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Bridging the gap between populations and individuals in the philosophy of medicine



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Scholl, Raphael 


The thesis addresses the relationship between populations and individuals in the philosophy of medicine. There is a long-standing tension in the fact that randomised, controlled trials in clinical populations count among the best evidence in medicine, while the goal of medical practice is to help individual patients who may differ from population averages. To what extent is evidence from populations a sufficient guide to the treatment of individuals, and how can it perhaps be improved upon? The thesis consists of five chapters that consider this problem from several complementary perspectives. The first chapter returns to the origins of population studies in medicine: The 1835 debate on medical statistics at the Académie Royale de Médecine in Paris. It argues that the existing literature has neglected core epistemological arguments on which the debate turned, and which made population studies a much more challenging methodological development than we today appreciate. The second chapter moves to a present-day version of the debate. It asks whether physicians ought more frequently to conduct so-called n-of-1 or single-case trials with individual patients. The conclusion is that while such studies are epistemologically sound, they are less useful than they may appear at first glance. The third chapter focuses on so-called molecular network reconstruction, a type of mechanistic discovery strategy that leverages large datasets. While it is often difficult to find strong associations between genetic variants and individual health outcomes, this literature suggests that a higher level of organisation -- the state of entire molecular networks -- can often be associated with individual outcomes. The fourth chapter presents an extended case study of periodontal disease, a common affliction that is well understood in some respects but also presents inter-individual heterogeneity that has been recalcitrant to explanation for decades. The puzzles of the case study lead into the fifth and final chapter, which locates the search for inter-individual variation in disease susceptibility and therapy response in an evolutionary context. It argues that evolutionary models of ultimate disease causation can serve as a heuristic tool for the study of the proximate causes of variation in health outcomes.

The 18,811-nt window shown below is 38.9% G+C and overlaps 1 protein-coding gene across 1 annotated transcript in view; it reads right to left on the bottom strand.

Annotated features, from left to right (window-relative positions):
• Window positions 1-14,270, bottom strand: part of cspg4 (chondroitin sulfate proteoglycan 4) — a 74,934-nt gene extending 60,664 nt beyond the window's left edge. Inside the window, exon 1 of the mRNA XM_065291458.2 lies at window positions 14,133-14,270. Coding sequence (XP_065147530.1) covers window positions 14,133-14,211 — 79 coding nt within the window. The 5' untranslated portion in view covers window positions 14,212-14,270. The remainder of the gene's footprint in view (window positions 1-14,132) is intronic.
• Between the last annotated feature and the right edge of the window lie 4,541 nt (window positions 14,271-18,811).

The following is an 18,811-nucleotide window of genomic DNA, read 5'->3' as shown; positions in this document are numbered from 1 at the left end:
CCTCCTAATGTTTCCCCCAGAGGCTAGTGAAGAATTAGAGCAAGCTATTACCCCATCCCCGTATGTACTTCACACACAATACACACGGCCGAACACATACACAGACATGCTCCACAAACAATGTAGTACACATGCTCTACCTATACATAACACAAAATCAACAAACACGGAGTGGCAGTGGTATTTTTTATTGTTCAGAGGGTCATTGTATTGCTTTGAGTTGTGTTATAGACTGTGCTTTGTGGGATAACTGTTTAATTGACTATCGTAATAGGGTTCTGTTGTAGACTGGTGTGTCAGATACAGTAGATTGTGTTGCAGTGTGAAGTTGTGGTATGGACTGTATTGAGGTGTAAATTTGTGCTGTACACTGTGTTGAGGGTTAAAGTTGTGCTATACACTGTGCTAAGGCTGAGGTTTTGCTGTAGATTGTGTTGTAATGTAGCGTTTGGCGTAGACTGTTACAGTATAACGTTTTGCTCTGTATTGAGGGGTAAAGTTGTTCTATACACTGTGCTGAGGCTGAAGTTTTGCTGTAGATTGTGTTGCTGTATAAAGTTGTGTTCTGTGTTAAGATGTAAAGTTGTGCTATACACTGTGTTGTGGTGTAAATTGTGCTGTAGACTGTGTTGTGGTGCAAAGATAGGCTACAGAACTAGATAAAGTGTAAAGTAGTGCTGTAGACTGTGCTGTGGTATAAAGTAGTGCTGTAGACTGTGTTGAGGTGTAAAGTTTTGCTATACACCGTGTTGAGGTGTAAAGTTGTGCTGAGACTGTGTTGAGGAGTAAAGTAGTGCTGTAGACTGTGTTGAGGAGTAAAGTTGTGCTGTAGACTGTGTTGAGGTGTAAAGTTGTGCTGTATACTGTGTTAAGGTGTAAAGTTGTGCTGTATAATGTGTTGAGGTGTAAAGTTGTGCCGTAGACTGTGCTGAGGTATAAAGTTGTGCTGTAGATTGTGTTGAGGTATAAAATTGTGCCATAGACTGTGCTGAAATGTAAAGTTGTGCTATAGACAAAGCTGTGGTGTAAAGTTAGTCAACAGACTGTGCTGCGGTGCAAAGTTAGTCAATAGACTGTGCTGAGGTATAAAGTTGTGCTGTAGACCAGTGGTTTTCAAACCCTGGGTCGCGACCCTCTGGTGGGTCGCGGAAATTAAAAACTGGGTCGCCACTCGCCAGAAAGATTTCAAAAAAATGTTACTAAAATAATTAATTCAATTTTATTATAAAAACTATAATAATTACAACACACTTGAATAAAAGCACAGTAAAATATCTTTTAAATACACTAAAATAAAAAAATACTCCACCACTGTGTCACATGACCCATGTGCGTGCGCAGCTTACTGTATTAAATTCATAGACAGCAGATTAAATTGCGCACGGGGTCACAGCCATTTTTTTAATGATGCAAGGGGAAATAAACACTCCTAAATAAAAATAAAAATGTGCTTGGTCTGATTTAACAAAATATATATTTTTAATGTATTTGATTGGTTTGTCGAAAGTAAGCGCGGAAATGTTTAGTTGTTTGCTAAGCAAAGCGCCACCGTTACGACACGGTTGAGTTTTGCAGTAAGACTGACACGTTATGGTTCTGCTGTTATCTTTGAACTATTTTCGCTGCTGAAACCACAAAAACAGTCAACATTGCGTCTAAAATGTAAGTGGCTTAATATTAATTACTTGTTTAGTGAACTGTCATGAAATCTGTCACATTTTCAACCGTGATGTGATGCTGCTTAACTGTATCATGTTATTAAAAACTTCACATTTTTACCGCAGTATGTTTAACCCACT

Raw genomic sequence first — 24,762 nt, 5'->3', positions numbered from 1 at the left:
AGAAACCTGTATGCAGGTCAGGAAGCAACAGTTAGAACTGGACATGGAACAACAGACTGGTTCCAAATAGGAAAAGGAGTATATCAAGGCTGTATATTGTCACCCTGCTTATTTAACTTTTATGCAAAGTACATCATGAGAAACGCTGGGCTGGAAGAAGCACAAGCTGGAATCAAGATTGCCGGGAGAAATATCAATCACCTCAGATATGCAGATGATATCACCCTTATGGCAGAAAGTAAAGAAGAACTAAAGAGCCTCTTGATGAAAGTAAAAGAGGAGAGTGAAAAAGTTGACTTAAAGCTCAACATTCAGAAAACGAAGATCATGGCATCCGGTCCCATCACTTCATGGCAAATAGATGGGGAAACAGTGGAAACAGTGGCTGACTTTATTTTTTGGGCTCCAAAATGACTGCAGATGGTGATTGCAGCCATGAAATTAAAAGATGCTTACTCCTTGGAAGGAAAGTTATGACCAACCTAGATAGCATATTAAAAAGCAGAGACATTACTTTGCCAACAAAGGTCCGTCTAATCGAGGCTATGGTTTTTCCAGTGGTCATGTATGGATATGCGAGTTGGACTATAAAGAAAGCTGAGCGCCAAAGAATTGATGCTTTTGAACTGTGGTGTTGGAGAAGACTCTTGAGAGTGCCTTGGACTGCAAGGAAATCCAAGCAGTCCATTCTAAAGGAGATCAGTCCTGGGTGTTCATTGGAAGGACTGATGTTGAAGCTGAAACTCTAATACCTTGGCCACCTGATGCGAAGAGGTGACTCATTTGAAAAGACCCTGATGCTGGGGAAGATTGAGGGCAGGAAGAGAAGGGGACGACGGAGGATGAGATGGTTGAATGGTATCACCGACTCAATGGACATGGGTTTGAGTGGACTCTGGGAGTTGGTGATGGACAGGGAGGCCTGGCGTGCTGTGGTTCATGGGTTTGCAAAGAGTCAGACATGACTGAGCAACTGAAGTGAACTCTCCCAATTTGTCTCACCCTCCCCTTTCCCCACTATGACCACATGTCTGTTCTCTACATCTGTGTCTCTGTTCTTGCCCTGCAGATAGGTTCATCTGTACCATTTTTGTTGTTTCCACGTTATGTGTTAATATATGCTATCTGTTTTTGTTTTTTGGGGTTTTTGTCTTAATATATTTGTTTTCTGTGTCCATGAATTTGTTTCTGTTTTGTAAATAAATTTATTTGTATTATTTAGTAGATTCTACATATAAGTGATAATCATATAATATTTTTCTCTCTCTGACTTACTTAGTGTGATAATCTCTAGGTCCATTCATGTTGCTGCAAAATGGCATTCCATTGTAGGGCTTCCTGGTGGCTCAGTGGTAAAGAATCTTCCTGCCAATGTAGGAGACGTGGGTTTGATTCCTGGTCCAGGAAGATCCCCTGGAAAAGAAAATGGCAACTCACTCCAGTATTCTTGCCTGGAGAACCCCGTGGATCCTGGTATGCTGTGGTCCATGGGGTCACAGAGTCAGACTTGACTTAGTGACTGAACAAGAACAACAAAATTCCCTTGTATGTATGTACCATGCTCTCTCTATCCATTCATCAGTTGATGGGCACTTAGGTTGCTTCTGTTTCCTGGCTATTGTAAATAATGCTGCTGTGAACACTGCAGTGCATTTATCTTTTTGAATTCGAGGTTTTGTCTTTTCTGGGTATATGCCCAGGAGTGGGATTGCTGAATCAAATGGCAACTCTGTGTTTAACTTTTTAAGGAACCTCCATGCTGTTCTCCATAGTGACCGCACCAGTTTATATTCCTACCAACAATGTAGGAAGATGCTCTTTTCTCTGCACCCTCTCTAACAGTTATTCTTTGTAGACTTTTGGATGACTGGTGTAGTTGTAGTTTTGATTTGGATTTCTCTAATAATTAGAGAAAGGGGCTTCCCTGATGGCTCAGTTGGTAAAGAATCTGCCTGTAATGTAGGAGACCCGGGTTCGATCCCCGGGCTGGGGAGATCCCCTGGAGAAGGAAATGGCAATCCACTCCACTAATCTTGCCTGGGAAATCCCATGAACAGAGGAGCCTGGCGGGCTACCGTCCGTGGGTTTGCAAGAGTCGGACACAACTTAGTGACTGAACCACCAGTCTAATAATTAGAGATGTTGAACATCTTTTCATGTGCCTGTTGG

Lewens, Tim


Philosophy of medicine, History and philosophy of clinical trials, N-of-1 studies, Evolutionary medicine


Doctor of Philosophy (PhD)

Awarding Institution

University of Cambridge